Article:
I am working on problem a professor gave me to get an idea for the research he does, and have hit a point where I'm having a difficult time seeing where I need to go from where I'm at. I would also like to go ahead and apologize for not knowing how to format correctly.

I was given that a particle is scattered with the given Hamiltonian: $$ H = P^2 - g\delta(x) $$ Where $\delta(x)$ is the Dirac delta function. I was able to find the states in momentum representation, and was supposed to Fourier transform them to get the position representation states. Doing this leads to an integral with simple poles on the real axis, and can be solved by moving the poles above or below the real axis by some constant, applying the residue theorem, and taking the constant to zero. This leads to three different solutions, depending on if I move one pole up and one down (two possibilities), or both poles into a contour.

While I was talking to my professor, he mentioned that the solutions only work for certain values of $x$, and that the range of $x$ is given by what makes the arc in the contour go to zero. I'm actually having trouble seeing this, since that introduces an ambiguity in the solutions. If I shift the left pole up and the right pole down and close the contour in the upper plane, this means that x has to be positive, in order to get a decaying exponential in the integral. However there is nothing stopping me from moving the poles in the opposite way, and closing above to obtain a different solution for $x>0$.

Is there something wrong in the math, or is the way I move the poles governed by the physical situation I'm interested in? (Which would be no plane waves moving the left for $x>0$ d.)

I should mention that I am assuming: $$ |\psi> = |p> + |\psi_{sc}> $$

Where p is the incoming momentum and $|\psi_{sc}>$ is the scattered portion of the wave function.

Working in momentum representation, I obtain: $$ \psi_{sc}(k) = \frac{g - \frac{g^2 i}{2p+ g i}}{2\pi(k^2-p^2)} $$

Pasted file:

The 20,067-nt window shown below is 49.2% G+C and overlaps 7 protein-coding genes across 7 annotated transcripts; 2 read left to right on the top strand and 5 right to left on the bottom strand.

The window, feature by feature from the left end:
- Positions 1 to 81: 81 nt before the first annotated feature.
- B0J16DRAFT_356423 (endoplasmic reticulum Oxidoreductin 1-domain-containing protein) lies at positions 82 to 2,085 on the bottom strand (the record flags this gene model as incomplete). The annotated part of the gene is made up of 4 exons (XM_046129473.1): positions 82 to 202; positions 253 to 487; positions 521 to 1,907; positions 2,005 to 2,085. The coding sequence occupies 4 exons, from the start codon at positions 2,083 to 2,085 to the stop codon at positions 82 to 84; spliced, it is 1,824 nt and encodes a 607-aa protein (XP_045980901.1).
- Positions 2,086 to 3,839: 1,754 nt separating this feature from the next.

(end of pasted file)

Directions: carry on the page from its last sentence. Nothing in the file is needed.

Where k is the momentum variable, and p is the fixed momentum of the incoming particle. The transform I obtain is: $$ \psi_{sc}(x) = \eta \int_{-\infty}^{\infty} \frac{e^{i k x}}{k^2-p^2} dk $$

This is where I run into the problem with the poles. I know there shouldn't be any waves traveling to the left for $x>0$. My final goal is to check my states by checking the reflection and transmission coefficients and confirming they add up to 1.

  • $\begingroup$ I think it is simpler to procede, for this particular problem, as in this answer. I do not see how you obtain poles, maybe it will be useful to add some details in your question. $\endgroup$
    – Trimok
    Commented Jun 27, 2014 at 11:38
  • $\begingroup$ Thank you, but from what I can tell the professor is trying to motivate renormalization and wants me to get practice going from momentum to position representation. $\endgroup$
    – mphy
    Commented Jun 27, 2014 at 13:18
  • $\begingroup$ You may be interested by looking at different propagators with different prescriptions for $i\epsilon$ : see 1 and 2, (advanced, retarded, Feynmann). Even if you work in $1$ spatial dimension instead of $4$ ($3$ spatial + $1$ time), it might interest you. $\endgroup$
    – Trimok
    Commented Jun 27, 2014 at 14:32
  • $\begingroup$ Poles in energy axis (fourier transformed time) are shifted by causality of the propagator (fourier transform of heaviside opeator introduces the shift of poles). I don't see any time here. Maybe it would help. Is this solved in interaction representation? $\endgroup$ Commented Dec 28, 2015 at 9:50

1 Answer 1


So one detail I omitted from the question was that: $$ \psi_{sc}(k)=\frac{g+g I}{2\pi(k^2-p^2)} $$ Where: $$ I=\int^{\infty}_{-\infty}\psi(q)dq \space\space\space\space (1) $$ (I had used in arbitrary prescription in the original description of the problem, this is what I obtain before solving for $I$)$$\\$$ Using equation (1) we can solve for I, obtaining: $$ I=\frac{\frac{g}{2\pi}\int^{\infty}_{\infty}\frac{dq}{q^2-p^2}}{1-\frac{g}{2\pi}\int^{\infty}_{-\infty}\frac{dq}{q^2-p^2}} $$

Now, the integrals in $I$ can be solved by shifting the poles on the real axis. We determine the shifts by Fourier Transforming $\psi(k)$ to obtain $\psi(x)$, and move the poles to meet our boundary conditions: a plane wave moving to the right for $x>0$ and a plane wave moving to the left for $x<0$.

The Fourier Transform we obtain is proportional to: $$ \int^{\infty}_{-\infty}dk\space \frac{e^{ikx}}{(k+p)(k-p)} $$ If we close the contour up, this gives our wave function for $x>0$, since the arc of the contour must go to zero when the radius is taken to infinity. Closing down gives the wave function for $x<0$.

Through some reasoning, we obtain that the correct prescription is given by: $$ \lim_{\epsilon \to 0}\int^{\infty}_{-\infty}\frac{e^{ikx}}{(k+p+i\epsilon)(k-p-i\epsilon)} $$

Now, this is the prescription we have to use in $I$, and when we do the Fourier Transform. The first time I did the problem, I originally thought we had 3 possible prescriptions for the Fourier Transform and for $I$. However, we have to pick the one prescription that fits our boundary conditions and stick with it throughout the whole problem, since the prescription constrains our wave function to the conditions. Working the rest of the problem now yields the correct reflection and transmission coefficients.


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